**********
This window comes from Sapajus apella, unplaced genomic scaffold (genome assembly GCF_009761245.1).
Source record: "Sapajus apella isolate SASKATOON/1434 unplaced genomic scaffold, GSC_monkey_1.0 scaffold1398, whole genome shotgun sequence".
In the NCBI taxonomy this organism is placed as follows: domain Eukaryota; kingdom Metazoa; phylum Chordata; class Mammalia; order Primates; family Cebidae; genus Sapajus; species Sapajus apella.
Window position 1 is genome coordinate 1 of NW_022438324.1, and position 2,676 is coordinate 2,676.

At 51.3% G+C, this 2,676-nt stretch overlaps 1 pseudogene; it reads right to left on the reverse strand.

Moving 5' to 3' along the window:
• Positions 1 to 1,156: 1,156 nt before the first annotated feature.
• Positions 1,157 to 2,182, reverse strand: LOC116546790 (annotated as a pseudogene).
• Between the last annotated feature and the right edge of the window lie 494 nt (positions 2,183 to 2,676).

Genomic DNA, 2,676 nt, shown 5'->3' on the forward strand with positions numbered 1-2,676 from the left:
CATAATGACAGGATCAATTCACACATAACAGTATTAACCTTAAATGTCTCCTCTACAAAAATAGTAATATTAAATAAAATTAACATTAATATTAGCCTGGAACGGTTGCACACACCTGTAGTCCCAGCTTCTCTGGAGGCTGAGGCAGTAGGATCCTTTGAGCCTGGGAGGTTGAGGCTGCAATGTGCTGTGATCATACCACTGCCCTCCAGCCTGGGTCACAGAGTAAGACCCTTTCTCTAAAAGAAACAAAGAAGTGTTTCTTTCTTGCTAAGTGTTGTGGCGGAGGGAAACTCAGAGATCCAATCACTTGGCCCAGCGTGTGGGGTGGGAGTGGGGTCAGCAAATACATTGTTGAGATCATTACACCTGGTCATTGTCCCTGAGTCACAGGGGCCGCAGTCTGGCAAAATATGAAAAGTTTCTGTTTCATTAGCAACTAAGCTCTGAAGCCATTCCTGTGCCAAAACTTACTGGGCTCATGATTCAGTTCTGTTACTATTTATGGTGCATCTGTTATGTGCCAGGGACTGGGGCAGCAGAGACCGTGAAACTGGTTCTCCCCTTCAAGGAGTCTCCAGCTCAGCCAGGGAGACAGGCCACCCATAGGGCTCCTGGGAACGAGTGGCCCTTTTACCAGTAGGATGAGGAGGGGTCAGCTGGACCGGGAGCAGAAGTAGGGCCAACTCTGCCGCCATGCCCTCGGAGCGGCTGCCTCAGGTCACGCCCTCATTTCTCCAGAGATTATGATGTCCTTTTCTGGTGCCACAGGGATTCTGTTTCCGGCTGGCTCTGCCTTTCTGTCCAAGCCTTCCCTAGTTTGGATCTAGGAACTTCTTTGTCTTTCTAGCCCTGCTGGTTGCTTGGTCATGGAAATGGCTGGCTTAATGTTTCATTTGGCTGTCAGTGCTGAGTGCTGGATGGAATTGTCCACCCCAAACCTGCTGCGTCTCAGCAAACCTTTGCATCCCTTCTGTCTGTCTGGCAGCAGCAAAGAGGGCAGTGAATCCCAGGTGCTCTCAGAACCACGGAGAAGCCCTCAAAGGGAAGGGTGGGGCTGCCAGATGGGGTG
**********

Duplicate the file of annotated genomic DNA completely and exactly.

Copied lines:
This window comes from Sapajus apella, unplaced genomic scaffold (genome assembly GCF_009761245.1).
Source record: "Sapajus apella isolate SASKATOON/1434 unplaced genomic scaffold, GSC_monkey_1.0 scaffold1398, whole genome shotgun sequence".
In the NCBI taxonomy this organism is placed as follows: domain Eukaryota; kingdom Metazoa; phylum Chordata; class Mammalia; order Primates; family Cebidae; genus Sapajus; species Sapajus apella.
Window position 1 is genome coordinate 1 of NW_022438324.1, and position 2,676 is coordinate 2,676.

At 51.3% G+C, this 2,676-nt stretch overlaps 1 pseudogene; it reads right to left on the reverse strand.

Moving 5' to 3' along the window:
• Positions 1 to 1,156: 1,156 nt before the first annotated feature.
• Positions 1,157 to 2,182, reverse strand: LOC116546790 (annotated as a pseudogene).
• Between the last annotated feature and the right edge of the window lie 494 nt (positions 2,183 to 2,676).

Genomic DNA, 2,676 nt, shown 5'->3' on the forward strand with positions numbered 1-2,676 from the left:
CATAATGACAGGATCAATTCACACATAACAGTATTAACCTTAAATGTCTCCTCTACAAAAATAGTAATATTAAATAAAATTAACATTAATATTAGCCTGGAACGGTTGCACACACCTGTAGTCCCAGCTTCTCTGGAGGCTGAGGCAGTAGGATCCTTTGAGCCTGGGAGGTTGAGGCTGCAATGTGCTGTGATCATACCACTGCCCTCCAGCCTGGGTCACAGAGTAAGACCCTTTCTCTAAAAGAAACAAAGAAGTGTTTCTTTCTTGCTAAGTGTTGTGGCGGAGGGAAACTCAGAGATCCAATCACTTGGCCCAGCGTGTGGGGTGGGAGTGGGGTCAGCAAATACATTGTTGAGATCATTACACCTGGTCATTGTCCCTGAGTCACAGGGGCCGCAGTCTGGCAAAATATGAAAAGTTTCTGTTTCATTAGCAACTAAGCTCTGAAGCCATTCCTGTGCCAAAACTTACTGGGCTCATGATTCAGTTCTGTTACTATTTATGGTGCATCTGTTATGTGCCAGGGACTGGGGCAGCAGAGACCGTGAAACTGGTTCTCCCCTTCAAGGAGTCTCCAGCTCAGCCAGGGAGACAGGCCACCCATAGGGCTCCTGGGAACGAGTGGCCCTTTTACCAGTAGGATGAGGAGGGGTCAGCTGGACCGGGAGCAGAAGTAGGGCCAACTCTGCCGCCATGCCCTCGGAGCGGCTGCCTCAGGTCACGCCCTCATTTCTCCAGAGATTATGATGTCCTTTTCTGGTGCCACAGGGATTCTGTTTCCGGCTGGCTCTGCCTTTCTGTCCAAGCCTTCCCTAGTTTGGATCTAGGAACTTCTTTGTCTTTCTAGCCCTGCTGGTTGCTTGGTCATGGAAATGGCTGGCTTAATGTTTCATTTGGCTGTCAGTGCTGAGTGCTGGATGGAATTGTCCACCCCAAACCTGCTGCGTCTCAGCAAACCTTTGCATCCCTTCTGTCTGTCTGGCAGCAGCAAAGAGGGCAGTGAATCCCAGGTGCTCTCAGAACCACGGAGAAGCCCTCAAAGGGAAGGGTGGGGCTGCCAGATGGGGTG